The Mainichi Kaasan anime is based on a gag manga of the same title that has been running in the morning edition of the Mainichi Shimbun newspaper every week since 2002. Interestingly, the mangaka behind Mainichi Kaasan is a woman named Reiko Saibara, who bases the manga on her own real-life experiences with her two kids.

Better still, although Reiko Saibara won the Japan Media Arts Festival Award in 2004 and the Tezuka Osamu Cultural Prize in 2005 for Mainichi Kaasan, she got into a dispute with her son's school, due to some less than flattering obervations she made (drawing five children in one comic that was printed in 2004, labeling them "the five class dummies"). I could understand the principal or Saibara's son's teacher or somebody just asking her to be careful not to make it obvious which specific kids she's talking about (because of course that would be a pretty nasty thing to do, even though she has the right to it), but they went further when her son's class teacher asked her to refrain from depicting any school scenes. Rightfully, Saibara refused, saying that she has the right to freedom of expression.

Here are a couple of images from the Mainichi Kaasan manga:

Mainichi Kaasan looks like Sazae-san on acid. I'm looking forward to it. ^^

Wednesday, November 19, 2008

Strawberry Panic Light Novel 1 Impressions (and a long digression on why tastes change)

One thing that I've noticed in the past year is how dramatically my tastes have changed, especially with regard to anime and movies. The first show I collected as an anime fan (aside from the dubbed DiC Sailor Moon tapes I got in elementary school) was Fushigi Yuugi, on dubbed VHS. When I first viewed it, my 11 year old, 6th grade mind was mildly scandalized by the PG-13 soap opera antics of the show, yet I became used to it, and, moreover, addicted to it. I ended up marathoning the second season of FY in one night with a friend, watched the second OVA series (I still haven't seen the first; it's supposed to be pretty bad), and got the Limited Edition version of Fushigi Yuugi: Eikoden when it came out on DVD. (Because, zOMG, Miaka and Tamahome got married!!) This past summer I watched it again on YouTube in order to re-experience the magic, and suddenly found that the animation is terrible (like one scene when Miaka runs through a marketplace after Tamahome, and passes by the exact same group of shops, like, three times; and let's not forget the rough pencil sketch drawings that the animators replaced entire scenes of animation with), the writing is cheesy and melodramatic (and not in a fun, "we're not taking ourselves seriously" way), Miaka is annoying, and I can't for the life of me figure out why so many characters love her so much. (Right...reverse harem...shoujo demographic...I forgot.)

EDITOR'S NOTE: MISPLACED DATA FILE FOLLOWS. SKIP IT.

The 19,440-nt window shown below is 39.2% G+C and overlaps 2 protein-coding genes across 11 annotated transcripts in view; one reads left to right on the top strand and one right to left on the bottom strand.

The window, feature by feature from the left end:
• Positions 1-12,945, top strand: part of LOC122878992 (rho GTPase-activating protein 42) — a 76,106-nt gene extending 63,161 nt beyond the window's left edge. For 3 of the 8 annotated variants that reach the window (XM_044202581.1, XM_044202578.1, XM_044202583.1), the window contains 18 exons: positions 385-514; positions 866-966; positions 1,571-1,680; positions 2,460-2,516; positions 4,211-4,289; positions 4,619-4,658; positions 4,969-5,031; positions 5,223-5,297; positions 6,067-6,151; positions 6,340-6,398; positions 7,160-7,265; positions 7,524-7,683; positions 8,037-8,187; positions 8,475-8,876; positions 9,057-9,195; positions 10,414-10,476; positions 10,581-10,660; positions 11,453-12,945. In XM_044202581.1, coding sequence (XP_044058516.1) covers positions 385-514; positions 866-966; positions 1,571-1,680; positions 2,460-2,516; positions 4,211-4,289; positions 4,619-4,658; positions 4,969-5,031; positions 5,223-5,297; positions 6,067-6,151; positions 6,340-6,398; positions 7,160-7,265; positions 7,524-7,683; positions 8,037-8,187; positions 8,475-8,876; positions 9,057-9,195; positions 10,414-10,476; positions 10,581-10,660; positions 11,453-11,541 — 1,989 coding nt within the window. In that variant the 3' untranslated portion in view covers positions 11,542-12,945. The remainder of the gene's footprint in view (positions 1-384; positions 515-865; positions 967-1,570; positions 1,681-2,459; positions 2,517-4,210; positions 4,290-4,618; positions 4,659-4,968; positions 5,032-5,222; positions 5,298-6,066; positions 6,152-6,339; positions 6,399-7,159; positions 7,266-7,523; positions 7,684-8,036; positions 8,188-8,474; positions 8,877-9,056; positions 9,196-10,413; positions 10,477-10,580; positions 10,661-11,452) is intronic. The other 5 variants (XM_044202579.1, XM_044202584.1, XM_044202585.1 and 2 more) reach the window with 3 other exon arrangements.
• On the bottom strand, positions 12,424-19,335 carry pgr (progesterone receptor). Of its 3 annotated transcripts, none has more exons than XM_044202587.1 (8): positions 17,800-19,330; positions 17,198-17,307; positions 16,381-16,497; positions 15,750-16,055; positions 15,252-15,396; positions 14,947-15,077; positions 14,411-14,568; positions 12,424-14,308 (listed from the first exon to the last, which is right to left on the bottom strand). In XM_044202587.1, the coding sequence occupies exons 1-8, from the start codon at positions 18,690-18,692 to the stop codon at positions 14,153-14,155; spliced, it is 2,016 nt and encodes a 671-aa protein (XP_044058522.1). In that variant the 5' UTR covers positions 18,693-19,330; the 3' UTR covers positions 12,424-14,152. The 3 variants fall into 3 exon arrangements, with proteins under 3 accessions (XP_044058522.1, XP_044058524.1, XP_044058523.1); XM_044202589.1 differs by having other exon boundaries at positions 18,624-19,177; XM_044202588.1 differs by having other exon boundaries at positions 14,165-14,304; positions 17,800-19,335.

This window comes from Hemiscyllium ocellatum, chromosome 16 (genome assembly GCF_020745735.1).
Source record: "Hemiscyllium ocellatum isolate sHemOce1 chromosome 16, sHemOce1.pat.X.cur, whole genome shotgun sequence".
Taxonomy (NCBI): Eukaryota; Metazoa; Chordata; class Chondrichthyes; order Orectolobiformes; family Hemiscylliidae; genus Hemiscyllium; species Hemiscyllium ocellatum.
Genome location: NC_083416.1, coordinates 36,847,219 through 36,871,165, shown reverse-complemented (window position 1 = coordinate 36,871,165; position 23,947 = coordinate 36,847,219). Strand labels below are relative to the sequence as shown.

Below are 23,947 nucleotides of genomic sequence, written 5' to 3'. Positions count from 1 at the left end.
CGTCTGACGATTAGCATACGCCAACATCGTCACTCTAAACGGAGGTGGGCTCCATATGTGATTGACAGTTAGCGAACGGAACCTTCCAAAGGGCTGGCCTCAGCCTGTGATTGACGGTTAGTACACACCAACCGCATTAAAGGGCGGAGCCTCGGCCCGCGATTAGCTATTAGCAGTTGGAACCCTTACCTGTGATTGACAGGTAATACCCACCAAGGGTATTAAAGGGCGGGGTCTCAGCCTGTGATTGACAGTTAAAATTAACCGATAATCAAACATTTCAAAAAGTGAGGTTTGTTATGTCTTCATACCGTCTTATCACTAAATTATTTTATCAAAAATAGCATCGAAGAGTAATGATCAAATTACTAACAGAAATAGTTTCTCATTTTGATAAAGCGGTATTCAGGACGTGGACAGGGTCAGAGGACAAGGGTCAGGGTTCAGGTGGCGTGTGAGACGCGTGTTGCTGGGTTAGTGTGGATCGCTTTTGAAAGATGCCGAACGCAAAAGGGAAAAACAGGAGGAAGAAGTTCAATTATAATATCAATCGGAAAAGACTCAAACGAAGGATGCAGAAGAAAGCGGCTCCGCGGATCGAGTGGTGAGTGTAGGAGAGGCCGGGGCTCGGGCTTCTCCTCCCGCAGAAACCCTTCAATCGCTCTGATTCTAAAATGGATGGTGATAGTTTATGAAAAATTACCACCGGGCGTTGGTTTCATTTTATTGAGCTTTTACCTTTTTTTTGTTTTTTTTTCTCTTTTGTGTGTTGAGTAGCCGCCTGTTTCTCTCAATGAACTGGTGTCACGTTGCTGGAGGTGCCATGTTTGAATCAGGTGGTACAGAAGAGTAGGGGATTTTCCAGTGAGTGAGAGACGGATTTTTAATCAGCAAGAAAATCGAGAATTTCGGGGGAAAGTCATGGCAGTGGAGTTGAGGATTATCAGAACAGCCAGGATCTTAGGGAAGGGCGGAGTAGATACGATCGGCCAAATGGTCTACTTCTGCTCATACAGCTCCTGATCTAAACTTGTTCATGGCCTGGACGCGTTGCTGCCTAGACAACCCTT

Fushigi Yuugi: Bishies galore